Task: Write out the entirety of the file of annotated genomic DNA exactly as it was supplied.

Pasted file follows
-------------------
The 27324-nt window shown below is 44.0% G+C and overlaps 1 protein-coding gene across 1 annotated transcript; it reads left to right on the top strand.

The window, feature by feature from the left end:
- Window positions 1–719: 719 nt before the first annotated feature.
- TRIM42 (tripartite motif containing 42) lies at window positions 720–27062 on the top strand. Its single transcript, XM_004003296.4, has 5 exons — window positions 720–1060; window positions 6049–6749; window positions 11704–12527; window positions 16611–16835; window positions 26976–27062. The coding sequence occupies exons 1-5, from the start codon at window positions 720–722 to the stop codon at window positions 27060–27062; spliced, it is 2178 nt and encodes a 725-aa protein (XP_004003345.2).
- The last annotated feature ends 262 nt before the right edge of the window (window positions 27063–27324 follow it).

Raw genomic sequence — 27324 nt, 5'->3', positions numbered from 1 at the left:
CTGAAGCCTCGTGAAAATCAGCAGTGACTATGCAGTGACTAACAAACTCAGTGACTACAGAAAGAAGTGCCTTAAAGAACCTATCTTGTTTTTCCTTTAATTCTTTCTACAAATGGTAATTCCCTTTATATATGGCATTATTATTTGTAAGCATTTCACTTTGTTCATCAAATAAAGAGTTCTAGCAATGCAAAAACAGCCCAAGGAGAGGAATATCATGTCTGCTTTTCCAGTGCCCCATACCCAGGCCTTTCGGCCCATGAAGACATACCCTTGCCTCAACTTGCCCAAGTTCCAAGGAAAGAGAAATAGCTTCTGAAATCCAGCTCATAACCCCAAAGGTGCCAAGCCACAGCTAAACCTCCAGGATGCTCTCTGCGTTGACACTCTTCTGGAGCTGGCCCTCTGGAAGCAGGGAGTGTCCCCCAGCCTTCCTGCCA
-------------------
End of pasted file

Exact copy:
The 27324-nt window shown below is 44.0% G+C and overlaps 1 protein-coding gene across 1 annotated transcript; it reads left to right on the top strand.

The window, feature by feature from the left end:
- Window positions 1–719: 719 nt before the first annotated feature.
- TRIM42 (tripartite motif containing 42) lies at window positions 720–27062 on the top strand. Its single transcript, XM_004003296.4, has 5 exons — window positions 720–1060; window positions 6049–6749; window positions 11704–12527; window positions 16611–16835; window positions 26976–27062. The coding sequence occupies exons 1-5, from the start codon at window positions 720–722 to the stop codon at window positions 27060–27062; spliced, it is 2178 nt and encodes a 725-aa protein (XP_004003345.2).
- The last annotated feature ends 262 nt before the right edge of the window (window positions 27063–27324 follow it).

Raw genomic sequence — 27324 nt, 5'->3', positions numbered from 1 at the left:
CTGAAGCCTCGTGAAAATCAGCAGTGACTATGCAGTGACTAACAAACTCAGTGACTACAGAAAGAAGTGCCTTAAAGAACCTATCTTGTTTTTCCTTTAATTCTTTCTACAAATGGTAATTCCCTTTATATATGGCATTATTATTTGTAAGCATTTCACTTTGTTCATCAAATAAAGAGTTCTAGCAATGCAAAAACAGCCCAAGGAGAGGAATATCATGTCTGCTTTTCCAGTGCCCCATACCCAGGCCTTTCGGCCCATGAAGACATACCCTTGCCTCAACTTGCCCAAGTTCCAAGGAAAGAGAAATAGCTTCTGAAATCCAGCTCATAACCCCAAAGGTGCCAAGCCACAGCTAAACCTCCAGGATGCTCTCTGCGTTGACACTCTTCTGGAGCTGGCCCTCTGGAAGCAGGGAGTGTCCCCCAGCCTTCCTGCCA